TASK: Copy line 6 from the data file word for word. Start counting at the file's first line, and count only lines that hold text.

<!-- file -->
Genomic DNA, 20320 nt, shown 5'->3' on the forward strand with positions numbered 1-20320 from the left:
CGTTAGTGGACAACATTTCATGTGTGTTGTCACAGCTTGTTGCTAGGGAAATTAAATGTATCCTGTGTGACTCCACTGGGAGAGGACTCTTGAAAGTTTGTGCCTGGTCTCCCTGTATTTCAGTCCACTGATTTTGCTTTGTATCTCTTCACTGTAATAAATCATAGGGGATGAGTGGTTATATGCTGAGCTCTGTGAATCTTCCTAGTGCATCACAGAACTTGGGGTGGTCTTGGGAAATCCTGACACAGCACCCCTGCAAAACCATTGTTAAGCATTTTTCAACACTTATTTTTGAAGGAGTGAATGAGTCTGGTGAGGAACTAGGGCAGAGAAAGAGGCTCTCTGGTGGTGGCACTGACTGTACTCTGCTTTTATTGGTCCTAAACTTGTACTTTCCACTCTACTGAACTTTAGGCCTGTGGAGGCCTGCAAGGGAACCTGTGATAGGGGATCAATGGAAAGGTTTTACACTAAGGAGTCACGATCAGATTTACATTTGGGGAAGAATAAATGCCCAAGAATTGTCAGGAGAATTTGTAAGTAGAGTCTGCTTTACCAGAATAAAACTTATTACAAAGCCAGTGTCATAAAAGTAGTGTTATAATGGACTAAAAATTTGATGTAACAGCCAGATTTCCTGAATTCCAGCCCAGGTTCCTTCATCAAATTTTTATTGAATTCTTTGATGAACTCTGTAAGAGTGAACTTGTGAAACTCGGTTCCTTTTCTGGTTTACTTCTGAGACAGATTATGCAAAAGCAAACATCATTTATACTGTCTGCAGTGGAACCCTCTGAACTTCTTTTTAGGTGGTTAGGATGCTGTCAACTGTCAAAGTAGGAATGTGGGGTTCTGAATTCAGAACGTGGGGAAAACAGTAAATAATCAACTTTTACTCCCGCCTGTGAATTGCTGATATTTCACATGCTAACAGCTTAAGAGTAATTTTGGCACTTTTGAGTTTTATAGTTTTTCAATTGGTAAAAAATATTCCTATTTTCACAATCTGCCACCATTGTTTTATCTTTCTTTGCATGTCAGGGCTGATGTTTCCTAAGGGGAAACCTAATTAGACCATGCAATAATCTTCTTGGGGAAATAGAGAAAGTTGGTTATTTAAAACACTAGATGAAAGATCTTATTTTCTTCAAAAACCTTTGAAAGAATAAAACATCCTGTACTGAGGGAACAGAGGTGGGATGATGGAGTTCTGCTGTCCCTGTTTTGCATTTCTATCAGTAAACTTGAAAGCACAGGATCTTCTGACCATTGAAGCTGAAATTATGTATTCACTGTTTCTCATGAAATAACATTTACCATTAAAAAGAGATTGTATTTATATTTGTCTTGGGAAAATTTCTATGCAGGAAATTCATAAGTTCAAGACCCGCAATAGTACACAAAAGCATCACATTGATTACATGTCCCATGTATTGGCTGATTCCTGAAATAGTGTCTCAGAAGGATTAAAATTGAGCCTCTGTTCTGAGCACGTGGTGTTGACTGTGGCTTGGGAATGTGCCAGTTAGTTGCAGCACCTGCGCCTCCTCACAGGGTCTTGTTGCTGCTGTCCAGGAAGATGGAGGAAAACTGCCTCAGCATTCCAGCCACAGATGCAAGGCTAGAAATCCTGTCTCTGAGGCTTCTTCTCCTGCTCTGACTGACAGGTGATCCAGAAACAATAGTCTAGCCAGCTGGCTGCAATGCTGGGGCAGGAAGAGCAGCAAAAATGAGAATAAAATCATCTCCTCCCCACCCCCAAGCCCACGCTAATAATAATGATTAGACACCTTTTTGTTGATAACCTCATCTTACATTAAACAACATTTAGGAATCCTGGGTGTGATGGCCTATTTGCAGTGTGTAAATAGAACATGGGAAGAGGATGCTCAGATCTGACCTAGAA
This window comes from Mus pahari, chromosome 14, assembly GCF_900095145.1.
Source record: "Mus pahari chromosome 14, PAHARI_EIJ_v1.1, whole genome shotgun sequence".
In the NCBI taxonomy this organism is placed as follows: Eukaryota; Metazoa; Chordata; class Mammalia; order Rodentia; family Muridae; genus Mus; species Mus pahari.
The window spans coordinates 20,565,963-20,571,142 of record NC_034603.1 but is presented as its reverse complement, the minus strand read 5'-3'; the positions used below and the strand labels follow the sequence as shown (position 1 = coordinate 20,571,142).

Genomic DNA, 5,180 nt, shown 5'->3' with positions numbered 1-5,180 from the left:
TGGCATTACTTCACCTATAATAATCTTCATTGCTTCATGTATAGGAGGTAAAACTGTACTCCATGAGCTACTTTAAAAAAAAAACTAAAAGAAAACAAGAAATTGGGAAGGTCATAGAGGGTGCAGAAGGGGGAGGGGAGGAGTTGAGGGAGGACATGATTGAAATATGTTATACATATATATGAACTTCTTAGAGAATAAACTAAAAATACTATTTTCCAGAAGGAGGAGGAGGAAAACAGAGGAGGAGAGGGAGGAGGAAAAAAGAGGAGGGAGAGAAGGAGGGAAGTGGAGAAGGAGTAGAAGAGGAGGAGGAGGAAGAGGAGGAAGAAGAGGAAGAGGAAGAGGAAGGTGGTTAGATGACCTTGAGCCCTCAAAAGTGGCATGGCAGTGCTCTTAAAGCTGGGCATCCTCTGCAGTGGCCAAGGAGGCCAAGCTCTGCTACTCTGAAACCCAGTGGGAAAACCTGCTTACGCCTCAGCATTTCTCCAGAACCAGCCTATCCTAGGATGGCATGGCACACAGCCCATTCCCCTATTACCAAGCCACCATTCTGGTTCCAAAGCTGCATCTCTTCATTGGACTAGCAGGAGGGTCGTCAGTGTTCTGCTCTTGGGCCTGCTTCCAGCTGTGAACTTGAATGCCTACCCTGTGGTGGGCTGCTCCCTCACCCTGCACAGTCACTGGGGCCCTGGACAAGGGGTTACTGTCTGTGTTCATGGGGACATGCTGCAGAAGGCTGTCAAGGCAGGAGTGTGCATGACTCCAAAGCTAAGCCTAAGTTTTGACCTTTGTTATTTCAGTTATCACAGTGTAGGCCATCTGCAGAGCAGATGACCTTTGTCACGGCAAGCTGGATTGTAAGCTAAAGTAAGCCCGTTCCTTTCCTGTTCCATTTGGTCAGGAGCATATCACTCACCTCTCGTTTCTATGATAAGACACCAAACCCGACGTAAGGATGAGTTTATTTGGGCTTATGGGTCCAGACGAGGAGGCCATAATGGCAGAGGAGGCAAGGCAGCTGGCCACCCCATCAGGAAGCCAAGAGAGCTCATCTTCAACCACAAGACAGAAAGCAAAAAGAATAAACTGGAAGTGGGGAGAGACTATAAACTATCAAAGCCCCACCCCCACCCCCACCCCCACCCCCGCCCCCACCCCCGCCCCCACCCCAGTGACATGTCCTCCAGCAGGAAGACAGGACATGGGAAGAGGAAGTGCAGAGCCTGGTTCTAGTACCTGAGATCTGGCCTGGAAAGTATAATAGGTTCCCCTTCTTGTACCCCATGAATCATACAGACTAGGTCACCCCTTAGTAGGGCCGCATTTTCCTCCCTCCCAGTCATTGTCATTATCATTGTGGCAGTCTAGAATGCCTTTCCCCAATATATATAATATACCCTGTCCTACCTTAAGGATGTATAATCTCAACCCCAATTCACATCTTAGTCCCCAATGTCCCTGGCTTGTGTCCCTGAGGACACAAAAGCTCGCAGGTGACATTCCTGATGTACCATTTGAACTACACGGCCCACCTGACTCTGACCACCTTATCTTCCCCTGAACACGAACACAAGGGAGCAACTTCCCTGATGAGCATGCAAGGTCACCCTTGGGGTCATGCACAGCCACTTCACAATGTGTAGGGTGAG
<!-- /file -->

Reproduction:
The window spans coordinates 20,565,963-20,571,142 of record NC_034603.1 but is presented as its reverse complement, the minus strand read 5'-3'; the positions used below and the strand labels follow the sequence as shown (position 1 = coordinate 20,571,142).